A gap between the abuse of power on one side and undue influence on the other is the justified power of a fiduciary.

The two accounts are grounded in contrasting models of the fiduciary relationship. In the influence conception, serving a principal is to be servile. Fiduciaries only exercise justified power when they eschew being influential. The fiduciary of good character is a good listener. Fiduciaries in corporate law usually poorly fit this conception, as in fact they exercise rather unregulated corporate powers. Kershaw nicely depicts how this tension is a driver of today’s corporate law.

The abuse of power conception, on the other hand, is appropriate for powerful actors, the usual subjects of corporate law. Working as a fiduciary allows one powers that can be abused. The fiduciary of good character knows that their undertaking is not merely relational and has been shaped by both public and private forces. By this broad and open-ended remit, fiduciaries have been entrusted with moral, including political, authority. Louis D. Brandeis, for example, whose opinion in Southern Pacific Co. v. Bogert, 250 U.S. 483, 487-88, 491-92 (1919), states the abuse of power conception for corporate actors, practiced law as a powerful fiduciary, serving not client interests, but working as “counsel to the situation.”

Justifying fiduciaries’ exercises of power can depend on sympathetic understandings of their character, servile or moral as the case may be. Having public obligations, fiduciaries are neither free to totally disregard moral and political needs. But nor are they servants of the state. Human needs and democratically-determined goals compete with corporate loyalties. Fiduciaries make moral decisions by which they reveal themselves.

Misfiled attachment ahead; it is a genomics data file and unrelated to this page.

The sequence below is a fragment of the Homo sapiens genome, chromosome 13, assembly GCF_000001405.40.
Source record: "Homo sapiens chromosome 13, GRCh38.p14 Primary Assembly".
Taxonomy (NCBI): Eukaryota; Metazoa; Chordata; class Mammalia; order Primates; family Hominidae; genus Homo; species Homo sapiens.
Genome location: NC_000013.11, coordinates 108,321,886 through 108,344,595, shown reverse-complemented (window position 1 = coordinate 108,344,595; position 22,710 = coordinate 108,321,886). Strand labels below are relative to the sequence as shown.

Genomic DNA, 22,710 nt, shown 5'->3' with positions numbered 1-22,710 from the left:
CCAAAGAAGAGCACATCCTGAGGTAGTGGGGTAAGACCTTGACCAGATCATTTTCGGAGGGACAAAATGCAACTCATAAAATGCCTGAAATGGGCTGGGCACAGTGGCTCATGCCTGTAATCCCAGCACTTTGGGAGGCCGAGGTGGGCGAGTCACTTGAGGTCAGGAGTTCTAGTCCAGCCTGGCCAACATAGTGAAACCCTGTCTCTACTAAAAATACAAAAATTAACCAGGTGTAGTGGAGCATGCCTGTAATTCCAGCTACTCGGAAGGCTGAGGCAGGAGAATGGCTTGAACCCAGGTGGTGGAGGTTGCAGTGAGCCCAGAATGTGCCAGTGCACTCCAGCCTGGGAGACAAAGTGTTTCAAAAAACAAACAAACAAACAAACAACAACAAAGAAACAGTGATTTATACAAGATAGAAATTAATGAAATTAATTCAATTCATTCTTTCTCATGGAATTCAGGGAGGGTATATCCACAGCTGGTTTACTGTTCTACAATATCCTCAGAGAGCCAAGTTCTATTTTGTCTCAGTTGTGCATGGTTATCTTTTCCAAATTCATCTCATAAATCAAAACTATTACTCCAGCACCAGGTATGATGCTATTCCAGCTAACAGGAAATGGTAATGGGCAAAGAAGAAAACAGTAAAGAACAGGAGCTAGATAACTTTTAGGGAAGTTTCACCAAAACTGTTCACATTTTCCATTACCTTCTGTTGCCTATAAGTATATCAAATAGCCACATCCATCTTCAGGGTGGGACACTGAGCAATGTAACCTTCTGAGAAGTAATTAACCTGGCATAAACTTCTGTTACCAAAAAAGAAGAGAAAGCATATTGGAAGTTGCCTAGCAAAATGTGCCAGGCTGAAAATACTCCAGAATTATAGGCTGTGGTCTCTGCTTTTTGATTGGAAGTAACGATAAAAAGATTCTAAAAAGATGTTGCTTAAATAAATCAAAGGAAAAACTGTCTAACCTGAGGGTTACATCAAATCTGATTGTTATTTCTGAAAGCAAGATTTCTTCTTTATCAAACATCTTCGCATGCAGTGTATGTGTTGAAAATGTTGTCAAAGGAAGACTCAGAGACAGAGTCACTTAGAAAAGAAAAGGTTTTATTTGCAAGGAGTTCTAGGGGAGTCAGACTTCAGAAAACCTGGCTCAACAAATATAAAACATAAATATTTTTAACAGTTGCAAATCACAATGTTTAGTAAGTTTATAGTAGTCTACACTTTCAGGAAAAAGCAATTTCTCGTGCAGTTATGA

In thus reminding us of the source and nature of the power vested in corporate fiduciaries, Kershaw brings the character of the particular fiduciary back to the center of the description of corporate fiduciary relationships. The choice of which individuals become fiduciaries matters. Diversity, or the lack of it, may be highly consequential. Operating beyond beneficiaries’ consent, corporate fiduciaries’ characters influence their decisions and can become a subject of inquiry in contested actions.

This focus on character seems very old-fashioned. It is associated with a society that accepted inequality and unequal access to power. On the other hand, urgent needs may demand unconsented to exercises of power. ESG decisions, for example, may be better analyzed by inquiry into the morality of the fiduciary than into principal’s consent.

As in any excellent article, Professor Kershaw raises more questions than he can answer. He sets an agenda for inquiry into the modern relevance of the abuse of power conception of fiduciary obligations.

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Cite as: Robert Rosen, Bringing the Fiduciary Back In, JOTWELL (June 22, 2022) (reviewing David Kershaw, Delaware’s Fiduciary Imagination: Going-Privates and Lord Eldon’s Reprise, 98 Wash. L. Rev. 1669 (2021)),